A researcher at Harvard has found that practicing yoga reduces cardiovascular health risks at rates comparable to aerobic activity. This finding is based on 37 clinical trials involving almost 3,000 people with an average of 50 years. The trials were as short as 12 weeks to as long as 12 months. Some yoga participants were compared to those who did no exercise. Other yoga participants were compared to people who did aerobic activity. The positive findings compared similarly to those who had only done aerobic exercise. Both systolic and diastolic blood pressure dropped. Bad cholesterol also dropped, good cholesterol rose and resting heart rate dropped.
A typical yoga class begins with closing your eyes and bringing your attention to your breath while either sitting tall or lying flat on your yoga mat. With the breath as a link between the mind and the body, you are instructed to bring the mind to areas of the body and use the breath to relax those areas. You are encouraged to “be present” or “in the moment” to “block out distractions” and as many times as your mind wanders away from the breath to bring it back. Use of the breath to relax the muscles continues throughout the more physical aspect of the class. The class always ends with “savasana” or the relaxation, meditative portion of the practice. Using the mind and the breath to relax the body greatly benefits our physical and mental health. It’s the meditation aspect of yoga that benefits the heart.
Other researchers at Harvard Medical school found that practicing relaxation and meditation on a regular basis produces more “disease fighting genes”. Genes that protect from high blood pressure, rheumatoid arthritis and infertility were active in the practitioners of relaxation techniques. The study continued by asking the control group of non-relaxation practitioners to begin practicing relaxation techniques for a short time every day. After two months their bodies began to change. The genes that reduce inflammation and blood pressure began to turn on.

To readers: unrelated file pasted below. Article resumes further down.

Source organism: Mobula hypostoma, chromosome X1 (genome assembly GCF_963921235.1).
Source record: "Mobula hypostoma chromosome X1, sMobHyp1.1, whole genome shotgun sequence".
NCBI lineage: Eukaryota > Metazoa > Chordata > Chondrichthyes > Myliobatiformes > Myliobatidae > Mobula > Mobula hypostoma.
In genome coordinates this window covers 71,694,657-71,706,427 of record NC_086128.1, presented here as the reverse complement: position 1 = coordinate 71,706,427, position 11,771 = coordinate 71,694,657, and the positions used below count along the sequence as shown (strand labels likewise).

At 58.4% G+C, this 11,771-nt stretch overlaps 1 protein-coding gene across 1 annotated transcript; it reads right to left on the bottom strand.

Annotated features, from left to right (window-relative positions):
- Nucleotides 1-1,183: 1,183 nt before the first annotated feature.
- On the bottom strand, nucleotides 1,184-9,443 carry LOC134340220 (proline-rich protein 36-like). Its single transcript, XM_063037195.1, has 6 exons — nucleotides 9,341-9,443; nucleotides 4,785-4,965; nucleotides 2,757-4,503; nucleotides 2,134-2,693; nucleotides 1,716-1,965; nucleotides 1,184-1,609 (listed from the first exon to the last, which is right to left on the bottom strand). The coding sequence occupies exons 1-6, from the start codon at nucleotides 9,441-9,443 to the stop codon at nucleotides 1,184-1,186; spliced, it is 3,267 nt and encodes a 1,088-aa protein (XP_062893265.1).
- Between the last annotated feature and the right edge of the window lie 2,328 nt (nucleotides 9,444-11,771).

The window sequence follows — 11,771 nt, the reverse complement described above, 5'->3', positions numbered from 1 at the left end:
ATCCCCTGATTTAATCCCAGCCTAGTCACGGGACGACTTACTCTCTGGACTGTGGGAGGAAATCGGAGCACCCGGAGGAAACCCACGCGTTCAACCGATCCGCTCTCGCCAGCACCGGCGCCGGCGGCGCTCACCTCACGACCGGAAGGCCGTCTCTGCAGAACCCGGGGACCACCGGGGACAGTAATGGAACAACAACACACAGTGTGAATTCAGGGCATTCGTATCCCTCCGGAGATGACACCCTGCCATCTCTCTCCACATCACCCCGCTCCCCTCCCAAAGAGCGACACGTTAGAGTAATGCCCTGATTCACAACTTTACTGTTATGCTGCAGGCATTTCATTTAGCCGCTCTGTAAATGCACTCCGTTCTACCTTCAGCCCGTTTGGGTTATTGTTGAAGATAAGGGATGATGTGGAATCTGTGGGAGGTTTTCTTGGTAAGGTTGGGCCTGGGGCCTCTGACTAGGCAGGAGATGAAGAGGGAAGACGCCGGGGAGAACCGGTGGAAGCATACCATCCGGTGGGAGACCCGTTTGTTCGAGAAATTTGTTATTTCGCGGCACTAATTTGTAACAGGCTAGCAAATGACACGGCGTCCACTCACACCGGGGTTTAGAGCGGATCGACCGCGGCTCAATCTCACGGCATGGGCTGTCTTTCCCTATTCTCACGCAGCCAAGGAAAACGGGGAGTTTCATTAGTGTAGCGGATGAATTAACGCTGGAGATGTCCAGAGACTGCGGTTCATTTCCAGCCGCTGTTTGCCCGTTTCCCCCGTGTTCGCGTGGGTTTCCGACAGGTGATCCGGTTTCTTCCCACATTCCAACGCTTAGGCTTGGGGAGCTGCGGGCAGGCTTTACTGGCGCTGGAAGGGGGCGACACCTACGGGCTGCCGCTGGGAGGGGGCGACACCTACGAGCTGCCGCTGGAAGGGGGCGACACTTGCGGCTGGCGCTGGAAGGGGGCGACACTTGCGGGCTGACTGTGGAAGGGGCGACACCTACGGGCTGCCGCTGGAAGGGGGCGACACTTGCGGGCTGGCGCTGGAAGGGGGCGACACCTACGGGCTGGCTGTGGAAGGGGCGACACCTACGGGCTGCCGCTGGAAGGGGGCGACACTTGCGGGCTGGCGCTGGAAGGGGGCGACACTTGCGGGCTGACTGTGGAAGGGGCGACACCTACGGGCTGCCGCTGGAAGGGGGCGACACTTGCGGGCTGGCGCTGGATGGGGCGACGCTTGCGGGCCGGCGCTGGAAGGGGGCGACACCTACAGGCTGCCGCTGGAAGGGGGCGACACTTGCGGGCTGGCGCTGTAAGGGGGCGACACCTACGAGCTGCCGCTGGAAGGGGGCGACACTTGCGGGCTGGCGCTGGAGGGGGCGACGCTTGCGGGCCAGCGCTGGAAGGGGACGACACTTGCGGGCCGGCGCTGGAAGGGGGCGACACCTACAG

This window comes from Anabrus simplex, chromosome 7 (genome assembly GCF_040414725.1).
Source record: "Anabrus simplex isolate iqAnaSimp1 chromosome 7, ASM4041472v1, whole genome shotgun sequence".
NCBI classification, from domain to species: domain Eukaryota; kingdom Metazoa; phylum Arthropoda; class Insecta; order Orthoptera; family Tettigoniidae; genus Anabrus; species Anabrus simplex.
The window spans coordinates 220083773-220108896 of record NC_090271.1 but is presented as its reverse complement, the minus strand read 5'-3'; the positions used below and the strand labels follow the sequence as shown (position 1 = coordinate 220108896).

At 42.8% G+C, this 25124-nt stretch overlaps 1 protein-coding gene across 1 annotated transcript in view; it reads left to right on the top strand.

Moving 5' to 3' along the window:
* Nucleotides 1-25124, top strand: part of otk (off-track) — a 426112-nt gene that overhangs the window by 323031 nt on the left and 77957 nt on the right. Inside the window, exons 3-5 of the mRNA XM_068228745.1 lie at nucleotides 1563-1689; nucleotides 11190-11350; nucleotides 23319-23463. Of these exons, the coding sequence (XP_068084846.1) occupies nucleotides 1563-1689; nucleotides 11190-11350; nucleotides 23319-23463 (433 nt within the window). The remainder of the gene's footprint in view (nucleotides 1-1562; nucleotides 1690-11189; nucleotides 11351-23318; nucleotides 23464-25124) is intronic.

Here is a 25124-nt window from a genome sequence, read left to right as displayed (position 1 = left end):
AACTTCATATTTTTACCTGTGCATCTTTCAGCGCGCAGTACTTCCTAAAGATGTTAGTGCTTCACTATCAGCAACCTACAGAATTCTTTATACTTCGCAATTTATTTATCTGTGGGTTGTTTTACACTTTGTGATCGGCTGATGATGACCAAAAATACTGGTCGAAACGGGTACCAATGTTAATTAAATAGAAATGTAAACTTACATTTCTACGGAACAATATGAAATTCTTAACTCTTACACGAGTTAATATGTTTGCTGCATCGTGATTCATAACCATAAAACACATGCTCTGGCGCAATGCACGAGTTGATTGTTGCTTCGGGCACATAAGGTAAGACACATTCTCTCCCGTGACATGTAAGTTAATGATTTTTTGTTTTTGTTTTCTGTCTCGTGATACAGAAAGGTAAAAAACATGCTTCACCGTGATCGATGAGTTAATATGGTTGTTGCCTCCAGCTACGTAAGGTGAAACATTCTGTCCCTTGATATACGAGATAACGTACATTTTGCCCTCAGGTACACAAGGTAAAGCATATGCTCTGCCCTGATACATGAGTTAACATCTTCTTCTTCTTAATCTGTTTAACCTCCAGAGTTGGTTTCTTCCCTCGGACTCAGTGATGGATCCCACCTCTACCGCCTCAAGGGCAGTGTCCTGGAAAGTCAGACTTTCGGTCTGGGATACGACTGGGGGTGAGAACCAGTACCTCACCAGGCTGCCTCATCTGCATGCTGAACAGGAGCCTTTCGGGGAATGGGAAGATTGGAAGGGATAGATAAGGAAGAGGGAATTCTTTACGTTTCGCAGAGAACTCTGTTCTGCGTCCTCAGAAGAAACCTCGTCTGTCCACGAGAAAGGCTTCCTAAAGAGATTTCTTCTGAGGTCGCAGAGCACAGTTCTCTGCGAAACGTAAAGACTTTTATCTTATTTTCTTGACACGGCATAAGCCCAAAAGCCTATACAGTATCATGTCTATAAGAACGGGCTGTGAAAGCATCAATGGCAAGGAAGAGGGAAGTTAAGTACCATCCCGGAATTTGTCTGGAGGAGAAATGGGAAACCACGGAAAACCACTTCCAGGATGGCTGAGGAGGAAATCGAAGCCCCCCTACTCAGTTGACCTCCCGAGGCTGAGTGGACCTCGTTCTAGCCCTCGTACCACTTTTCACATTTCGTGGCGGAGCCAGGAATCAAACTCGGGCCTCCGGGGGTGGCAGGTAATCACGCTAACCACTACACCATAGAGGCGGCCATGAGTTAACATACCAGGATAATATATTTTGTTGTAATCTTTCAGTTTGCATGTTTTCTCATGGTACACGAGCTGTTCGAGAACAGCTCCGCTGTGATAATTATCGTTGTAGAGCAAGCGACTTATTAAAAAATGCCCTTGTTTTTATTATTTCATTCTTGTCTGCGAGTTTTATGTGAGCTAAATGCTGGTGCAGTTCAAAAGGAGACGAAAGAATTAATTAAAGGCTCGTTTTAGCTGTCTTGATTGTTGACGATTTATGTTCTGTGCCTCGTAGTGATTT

The state of relaxation is linked to higher levels of “feel good” hormones such as serotonin and to the growth hormone that repairs tissue. Stress on the body is linked to high levels of cortisol and adrenalin which, over time will elevate blood pressure, weaken the immune system and lower fertility. Stress creates inflammation. Inflammation is linked to heart disease, arthritis, asthma and skin disorders. It was found through a study at McGill University, that by turning off the stress response through meditation, skin disorders such as psoriasis could also be greatly reduced. Want to reduce stress and improve your health? Give meditation a try. Daily. Namaste